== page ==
For the first time in 18 years Friday, a changeover will come to the only appointed position in St. Louis County government.
Undersheriff Dave Phillips is retiring, handing reins of second-in-command of the Sheriff’s Office over to Supervising Deputy Jason Lukovsky.
“I leave this job with no complaints,” Phillips, 60, said. “It’s suited me well, and I hope I’ve done well by the county.”
Both men were selected by Sheriff Ross Litman, but in different ways.
Newly elected in 2002, Litman conducted a rigorous internal search of at least a half-dozen candidates, requiring letters of interest and a full panel interview.
“I was new then,” Litman said. “But arguably the best decision I’ve ever made was hiring or promoting Dave Phillips to undersheriff.”
The choice of Lukovsky, 49, to replace Phillips after his 18 years in the role was simpler, Litman explained. Now in his fifth, and he says final, term as sheriff, Litman hand-picked Lukovsky, a man he’s already promoted four other times.
“He’s got widespread respect, and all the potential in the world, which has been demonstrated over the years in all the positions he’s held in this office,” Litman said.
This week, the News Tribune sat down with Phillips and Lukovsky to discuss the changeover, challenges in policing, and the next horizon in the 260-person St. Louis County Sheriff’s Office: the addition of body cameras to its deputies.
Phillips expects body cameras to come within the year, describing technical details having been worked through and money set aside. One of the issues has been how to manage the public data elicited by the surveillance. Data requests have skyrocketed in the age of body and squad-car dashboard cameras, which the county already uses.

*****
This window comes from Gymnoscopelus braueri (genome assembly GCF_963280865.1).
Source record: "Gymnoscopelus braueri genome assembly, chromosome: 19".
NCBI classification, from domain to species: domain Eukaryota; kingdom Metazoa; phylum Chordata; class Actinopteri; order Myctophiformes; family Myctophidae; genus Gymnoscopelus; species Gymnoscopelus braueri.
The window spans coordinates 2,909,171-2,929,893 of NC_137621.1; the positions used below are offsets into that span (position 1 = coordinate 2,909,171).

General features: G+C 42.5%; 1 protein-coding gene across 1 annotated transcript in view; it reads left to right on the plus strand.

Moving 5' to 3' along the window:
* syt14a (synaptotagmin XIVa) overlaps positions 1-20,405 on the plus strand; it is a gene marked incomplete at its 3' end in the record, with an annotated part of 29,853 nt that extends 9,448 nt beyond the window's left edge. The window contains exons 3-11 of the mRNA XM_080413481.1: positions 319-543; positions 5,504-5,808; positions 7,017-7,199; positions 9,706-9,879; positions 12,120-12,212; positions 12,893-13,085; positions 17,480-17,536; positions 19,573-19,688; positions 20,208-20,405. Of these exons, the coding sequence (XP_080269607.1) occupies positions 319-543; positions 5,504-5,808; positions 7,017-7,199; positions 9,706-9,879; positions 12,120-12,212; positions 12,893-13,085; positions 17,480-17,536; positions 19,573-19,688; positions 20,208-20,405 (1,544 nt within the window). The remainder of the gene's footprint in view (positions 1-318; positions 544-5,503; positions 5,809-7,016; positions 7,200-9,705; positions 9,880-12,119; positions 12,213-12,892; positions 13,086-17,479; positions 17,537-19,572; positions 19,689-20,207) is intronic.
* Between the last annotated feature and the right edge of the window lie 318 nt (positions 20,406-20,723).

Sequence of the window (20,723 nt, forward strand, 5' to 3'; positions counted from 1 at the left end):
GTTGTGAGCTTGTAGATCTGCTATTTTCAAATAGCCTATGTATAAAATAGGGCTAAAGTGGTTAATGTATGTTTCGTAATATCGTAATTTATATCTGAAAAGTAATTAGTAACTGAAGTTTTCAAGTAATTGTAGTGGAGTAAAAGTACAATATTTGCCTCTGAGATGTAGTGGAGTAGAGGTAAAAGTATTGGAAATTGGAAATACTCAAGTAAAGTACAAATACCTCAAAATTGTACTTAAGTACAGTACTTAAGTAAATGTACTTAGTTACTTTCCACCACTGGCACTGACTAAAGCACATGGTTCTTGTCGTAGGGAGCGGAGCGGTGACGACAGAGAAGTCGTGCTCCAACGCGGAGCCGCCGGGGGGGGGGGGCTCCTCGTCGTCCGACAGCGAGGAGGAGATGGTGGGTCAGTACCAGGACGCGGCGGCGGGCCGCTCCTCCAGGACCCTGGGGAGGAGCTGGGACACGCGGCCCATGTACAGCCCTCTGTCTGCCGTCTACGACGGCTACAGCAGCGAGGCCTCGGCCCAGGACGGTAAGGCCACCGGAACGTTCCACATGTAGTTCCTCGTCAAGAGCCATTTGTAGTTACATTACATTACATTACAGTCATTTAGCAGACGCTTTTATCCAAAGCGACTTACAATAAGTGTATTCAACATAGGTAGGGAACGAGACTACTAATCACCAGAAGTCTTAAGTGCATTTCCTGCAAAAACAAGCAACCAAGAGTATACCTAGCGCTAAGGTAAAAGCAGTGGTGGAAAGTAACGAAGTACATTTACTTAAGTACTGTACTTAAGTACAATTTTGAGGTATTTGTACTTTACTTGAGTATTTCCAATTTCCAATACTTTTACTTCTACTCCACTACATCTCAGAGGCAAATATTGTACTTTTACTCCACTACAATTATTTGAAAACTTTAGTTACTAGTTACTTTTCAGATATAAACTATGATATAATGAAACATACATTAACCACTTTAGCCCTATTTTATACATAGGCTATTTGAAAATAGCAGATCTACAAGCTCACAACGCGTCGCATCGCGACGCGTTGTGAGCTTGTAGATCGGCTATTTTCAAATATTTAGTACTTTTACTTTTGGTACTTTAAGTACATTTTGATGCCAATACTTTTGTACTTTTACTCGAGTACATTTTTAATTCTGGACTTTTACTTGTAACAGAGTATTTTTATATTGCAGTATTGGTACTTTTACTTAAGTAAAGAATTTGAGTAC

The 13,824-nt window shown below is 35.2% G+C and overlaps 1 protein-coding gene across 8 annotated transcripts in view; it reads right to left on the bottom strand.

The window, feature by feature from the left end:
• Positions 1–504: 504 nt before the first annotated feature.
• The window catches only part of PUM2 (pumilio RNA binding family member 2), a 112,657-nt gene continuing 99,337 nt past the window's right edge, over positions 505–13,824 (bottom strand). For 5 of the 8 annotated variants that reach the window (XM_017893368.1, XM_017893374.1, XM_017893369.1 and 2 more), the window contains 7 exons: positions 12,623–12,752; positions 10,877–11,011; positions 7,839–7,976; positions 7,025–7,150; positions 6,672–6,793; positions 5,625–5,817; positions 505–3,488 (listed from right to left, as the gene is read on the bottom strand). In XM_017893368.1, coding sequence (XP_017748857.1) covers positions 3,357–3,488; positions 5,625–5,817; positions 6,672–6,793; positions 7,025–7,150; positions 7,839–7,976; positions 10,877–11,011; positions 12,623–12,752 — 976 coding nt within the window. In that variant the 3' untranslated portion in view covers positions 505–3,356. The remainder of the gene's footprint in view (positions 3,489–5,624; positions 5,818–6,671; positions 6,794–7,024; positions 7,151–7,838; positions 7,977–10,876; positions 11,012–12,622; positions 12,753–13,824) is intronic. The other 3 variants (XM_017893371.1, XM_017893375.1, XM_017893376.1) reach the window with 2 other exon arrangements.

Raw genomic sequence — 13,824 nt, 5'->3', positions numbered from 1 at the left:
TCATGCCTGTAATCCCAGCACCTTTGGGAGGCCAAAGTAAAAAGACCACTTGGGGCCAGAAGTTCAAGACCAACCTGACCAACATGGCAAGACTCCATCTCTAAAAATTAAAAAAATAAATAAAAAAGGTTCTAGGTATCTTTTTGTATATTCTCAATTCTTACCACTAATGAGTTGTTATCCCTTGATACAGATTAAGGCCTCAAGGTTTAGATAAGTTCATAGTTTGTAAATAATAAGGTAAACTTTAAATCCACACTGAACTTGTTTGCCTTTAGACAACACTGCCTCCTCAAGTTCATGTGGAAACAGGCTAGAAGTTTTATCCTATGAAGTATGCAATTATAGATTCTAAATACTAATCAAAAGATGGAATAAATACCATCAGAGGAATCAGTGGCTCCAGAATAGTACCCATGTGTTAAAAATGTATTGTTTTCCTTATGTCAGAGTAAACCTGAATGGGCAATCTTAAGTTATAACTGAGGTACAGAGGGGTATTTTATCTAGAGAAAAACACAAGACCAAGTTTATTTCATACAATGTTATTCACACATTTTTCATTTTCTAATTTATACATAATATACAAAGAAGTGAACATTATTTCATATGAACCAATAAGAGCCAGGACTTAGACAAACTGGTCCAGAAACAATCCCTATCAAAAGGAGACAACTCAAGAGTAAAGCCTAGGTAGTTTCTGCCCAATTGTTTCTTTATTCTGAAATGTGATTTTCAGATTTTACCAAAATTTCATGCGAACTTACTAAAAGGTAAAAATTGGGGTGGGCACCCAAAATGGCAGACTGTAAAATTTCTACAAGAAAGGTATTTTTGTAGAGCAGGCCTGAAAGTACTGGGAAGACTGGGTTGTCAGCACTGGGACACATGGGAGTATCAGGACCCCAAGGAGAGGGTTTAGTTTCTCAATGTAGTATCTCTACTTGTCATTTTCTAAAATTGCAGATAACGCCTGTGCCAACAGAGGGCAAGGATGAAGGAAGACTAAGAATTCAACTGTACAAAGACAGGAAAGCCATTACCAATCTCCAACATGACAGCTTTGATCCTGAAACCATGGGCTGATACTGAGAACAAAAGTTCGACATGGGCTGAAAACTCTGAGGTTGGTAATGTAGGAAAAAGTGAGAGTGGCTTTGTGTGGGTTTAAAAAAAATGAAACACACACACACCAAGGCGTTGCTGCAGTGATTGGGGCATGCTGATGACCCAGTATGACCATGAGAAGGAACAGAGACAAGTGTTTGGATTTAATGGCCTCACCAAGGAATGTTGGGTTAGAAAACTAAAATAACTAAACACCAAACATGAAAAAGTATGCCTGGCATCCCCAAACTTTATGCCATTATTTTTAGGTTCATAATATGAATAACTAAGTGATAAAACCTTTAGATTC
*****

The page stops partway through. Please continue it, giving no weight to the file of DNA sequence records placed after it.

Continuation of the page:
“We’re at the point where we’re very much ready to head in that direction,” Phillips said. “It adds a layer of transparency the public is really looking for.”
Deputies, too, Lukovsky said, describing how the footage often vindicates law enforcement actions.
“There’s no doubt in my mind 95% of our people want them,” Lukovsky said.
Once captain of the University of Minnesota Duluth baseball team, Lukovsky’s colleagues described the 22-year-veteran as a tenacious investigator, who once helped solve a 12-year-old cold case involving the Sept. 3, 2000 homicide of Trina Langenbrunner by Joseph Couture.
Lukovsky is coming to the role having most recently led the office’s 911 Emergency Communications division.
“I used to look at license plates when I’m driving around in my patrol car,” Lukovsky said, “and now I’m looking at microwave units on (cell) towers.”
Once a sniper for 12 years on the office’s tactical team, Lukovsky has a fondness for having his partners’ backs and being able to affect outcomes. But he hasn’t handcuffed a suspect in the last eight years of administrative duties.
“I have taken a lot of my sports experience into this field, and have seen a lot of leadership qualities that go hand in hand,” he said. “I look forward to mentoring on a different level now, and along those lines nothing makes you prouder than seeing somebody you’ve invested a lot of time in get promoted and move up the ranks as well.”
Lukovsky and his family, including a wife and two children, live in Fredenberg Township north of Duluth. Supervising deputies at duty stations in Hibbing, Virginia and Duluth will report to him starting next week.
Phillips is retiring to his multigenerational home outside Pike Lake, where he and his wife live with the family of one of their two daughters.
“It’s nontraditional, but I love it,” Phillips said. “This is how people lived 200 years ago. And I get to see Spencer, my grandson, every day of every week, so, to me, I wouldn’t change that for anything.”